Rebounding and Renewing -Co-ops sell fast after Grand St. goes free market
By Albert Amateau
Published December 05, 2001
The Grand St. co-ops, four housing complexes with a total of 3,843 apartments developed by the labor movement over a period of 30 years from the late 1930's to the mid 1960's for middle-income residents, are changing with the times.
All of them - Seward Park, East River, Hillman and Amalgamated - were restructured after 1996 when a majority of their shareholders voted to "go private" and change from limited equity to being able to sell at market rate. And since then, the market has been brisk, according to brokers and co-op managers who say that Sept. 11 has slowed the market only a little.
"When the co-ops went private in 1997 there were caps on the prices that increased in yearly increments until they got to market rate in June 2000," explained Jacob Goldman, a principal of LoHo Realty, which concentrates on the Grand St. residences. The price caps were imposed by the co-ops in order not to flood the market and depress the value of the properties, Goldman noted.
However, the 236-unit Amalgamated co-op at 504 Grand St. was the exception; it went to market rate immediately.
"We've closed on about 100 deals, plus about 20 sublets in the past 18 months
in the co-ops," said Goldman, who is also an attorney and a member of Community
School Board 1. The total number of units in the co-ops is shrinking slightly, he observed, because some new residents are buying two adjacent apartments and combining them.
Other brokerages also handle Grand St. co-op business; among them are Halstead Realty and A Grand Village Realty.
Goldman believes the lively pace of the market indicates that the Grand St. units are still a great housing bargain despite having gone private. He notes that one-bedroom units range from $190,000 up, depending on amenities like a river view; two-bedrooms range from $275,000 to $425,000; and three-bedrooms sell for in excess of $400,000. Studio prices are from $140,000 to $180,000, he said. "Where else in Manhattan can you find an 800-sq.-ft. apartment for $1,800 a month, including mortgage and carrying charges?" Goldman asked.
Of course, for families who bought into the co-ops soon after they were built and paid from $3,000 to $12,000, "this is the big payoff," Goldman said.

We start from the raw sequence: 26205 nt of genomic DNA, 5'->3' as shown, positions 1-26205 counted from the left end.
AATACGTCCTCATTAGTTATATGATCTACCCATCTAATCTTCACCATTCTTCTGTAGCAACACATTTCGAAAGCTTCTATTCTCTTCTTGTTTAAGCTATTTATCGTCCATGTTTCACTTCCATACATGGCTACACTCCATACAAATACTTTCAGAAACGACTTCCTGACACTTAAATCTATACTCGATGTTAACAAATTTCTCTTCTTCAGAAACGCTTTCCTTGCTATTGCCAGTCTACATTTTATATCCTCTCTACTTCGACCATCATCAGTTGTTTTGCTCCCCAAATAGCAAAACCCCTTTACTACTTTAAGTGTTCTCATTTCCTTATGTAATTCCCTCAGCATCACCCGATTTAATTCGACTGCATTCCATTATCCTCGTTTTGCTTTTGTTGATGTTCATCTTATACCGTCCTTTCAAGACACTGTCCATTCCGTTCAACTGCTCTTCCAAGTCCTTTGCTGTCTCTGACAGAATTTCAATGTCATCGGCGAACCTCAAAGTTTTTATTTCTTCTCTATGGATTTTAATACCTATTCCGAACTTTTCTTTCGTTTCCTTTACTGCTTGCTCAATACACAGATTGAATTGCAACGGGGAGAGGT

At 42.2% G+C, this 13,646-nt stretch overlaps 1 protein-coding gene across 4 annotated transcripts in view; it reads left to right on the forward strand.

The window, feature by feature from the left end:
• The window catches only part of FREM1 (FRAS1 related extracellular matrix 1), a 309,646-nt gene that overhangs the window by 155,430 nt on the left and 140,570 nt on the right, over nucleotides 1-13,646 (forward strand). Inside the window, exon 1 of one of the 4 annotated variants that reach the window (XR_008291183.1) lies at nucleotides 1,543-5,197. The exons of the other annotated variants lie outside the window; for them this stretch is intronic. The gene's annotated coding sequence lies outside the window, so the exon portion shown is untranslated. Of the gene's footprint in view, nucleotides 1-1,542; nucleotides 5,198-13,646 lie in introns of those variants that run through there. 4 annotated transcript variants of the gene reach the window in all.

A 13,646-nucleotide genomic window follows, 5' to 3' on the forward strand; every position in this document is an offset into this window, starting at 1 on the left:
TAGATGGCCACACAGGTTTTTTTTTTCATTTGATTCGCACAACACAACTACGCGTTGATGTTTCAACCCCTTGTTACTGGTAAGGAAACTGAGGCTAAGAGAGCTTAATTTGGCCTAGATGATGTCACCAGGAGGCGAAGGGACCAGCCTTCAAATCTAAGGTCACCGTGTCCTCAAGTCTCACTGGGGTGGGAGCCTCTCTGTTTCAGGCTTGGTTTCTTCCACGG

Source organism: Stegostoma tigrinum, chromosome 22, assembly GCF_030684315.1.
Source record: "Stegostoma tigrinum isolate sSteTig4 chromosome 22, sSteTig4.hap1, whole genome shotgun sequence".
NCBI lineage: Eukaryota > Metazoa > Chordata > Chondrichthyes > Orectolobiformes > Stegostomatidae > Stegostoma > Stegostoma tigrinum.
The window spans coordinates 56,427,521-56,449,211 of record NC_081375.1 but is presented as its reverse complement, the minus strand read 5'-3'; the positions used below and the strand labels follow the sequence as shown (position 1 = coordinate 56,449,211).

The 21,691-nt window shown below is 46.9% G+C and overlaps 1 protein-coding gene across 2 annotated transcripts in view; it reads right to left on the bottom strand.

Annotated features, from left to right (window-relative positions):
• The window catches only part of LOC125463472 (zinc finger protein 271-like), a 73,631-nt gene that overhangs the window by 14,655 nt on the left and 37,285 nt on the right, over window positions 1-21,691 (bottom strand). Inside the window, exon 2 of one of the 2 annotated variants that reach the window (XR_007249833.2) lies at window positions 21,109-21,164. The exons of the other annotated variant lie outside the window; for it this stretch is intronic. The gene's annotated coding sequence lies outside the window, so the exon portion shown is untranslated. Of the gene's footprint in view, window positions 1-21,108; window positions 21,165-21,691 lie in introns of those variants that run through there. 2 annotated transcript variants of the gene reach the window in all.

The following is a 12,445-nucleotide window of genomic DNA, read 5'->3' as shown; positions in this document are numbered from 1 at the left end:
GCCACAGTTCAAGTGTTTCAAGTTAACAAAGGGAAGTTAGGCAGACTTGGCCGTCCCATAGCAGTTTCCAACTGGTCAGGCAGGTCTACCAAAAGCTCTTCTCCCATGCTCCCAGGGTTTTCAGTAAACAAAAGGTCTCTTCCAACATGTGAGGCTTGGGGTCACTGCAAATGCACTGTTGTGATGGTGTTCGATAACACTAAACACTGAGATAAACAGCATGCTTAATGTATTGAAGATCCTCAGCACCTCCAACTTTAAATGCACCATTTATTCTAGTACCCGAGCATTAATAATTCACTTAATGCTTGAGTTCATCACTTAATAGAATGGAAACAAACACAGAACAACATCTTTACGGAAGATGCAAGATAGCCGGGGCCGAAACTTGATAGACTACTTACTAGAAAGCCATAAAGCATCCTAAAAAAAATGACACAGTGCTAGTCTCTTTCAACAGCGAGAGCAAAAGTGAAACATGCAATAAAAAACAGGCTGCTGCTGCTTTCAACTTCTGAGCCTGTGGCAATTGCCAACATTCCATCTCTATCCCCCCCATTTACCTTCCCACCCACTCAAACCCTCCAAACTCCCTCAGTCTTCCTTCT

Harold Jacobs, familiarly known throughout the Lower East Side as "Heshy," manager of the East River houses, with 1,672 units, and Hillman, with 807 units, agrees that Grand St. is the best housing buy in Manhattan despite the free-market status. Until recently, he also managed the Seward Park and Amalgamated co-ops, which are now run by independent units of Cooper Sq. Realty.
"I'm as native to the Lower East Side as native gets," remarked Jacobs, 58. "I was born on E. Fifth St., we moved to E. Sixth St. and then my parents moved to Ridge St." His three children and his grandchildren live in the co-ops, too. A longtime friend of Assembly Speaker Sheldon Silver, he attended a Yeshiva on E. Fourth St. and has a graduate degree from Yeshiva University. Jacobs worked for City Comptroller Harrison J. Goldin for 13 years during the administration of Mayor Ed Koch before becoming manager of the co-ops in 1988.
He estimates that 45 percent of the residents are original co-op members. "Some of them are 65, 70 years old or more. They can sell their apartments now for $200,000 or $300,000, buy a condo in Boca Raton [Florida] for $150,000 and still have $150,000 left. Naturally they want to live where the winters are mild," Jacobs said.
Neighborhoods change and the Lower East Side has been no exception, Jacobs observed. "From the 1880's to about 1950 it was all Jewish, from the 1950's to 1980 it became Hispanic and from 1980 to 1990 it gentrified and is becoming multi-ethnic," he said.
Jacobs prides himself on having operated the co-ops without increasing carrying charges for nine years. "It doesn't mean it will go on forever, but it does mean we watch every dollar. There's no job that I ask my men to do that I haven't done myself. If they have to jackhammer a surface, I've used a jackhammer myself and I know how it should be done and how long it should take. I watch the commodities market to time heating-oil purchases to get the best price."
Nevertheless, Seward Park residents in January voted for a board of directors that decided to change the management of that 1,728-unit, four-building co-op from Jacobs to Cooper Sq. Realty. Don West, a member of the Seward Park board said the new management is capable and more accessible and friendly. "It has an open-door policy," he said.
West also says that Seward Park is changing as young families and professional people become shareholders.
Still, the co-ops managed by Jacobs are thriving. Gene Golombek, executive director of South Manhattan Development Corp., a Lower East Side business advocacy and civic organization, is moving from the Village to the East River houses. He said he and his wife, Holly Kaye, like living in Greenwich Village, "but we have so much more space at East River - with a balcony and a wonderful view."
©The Villager 2001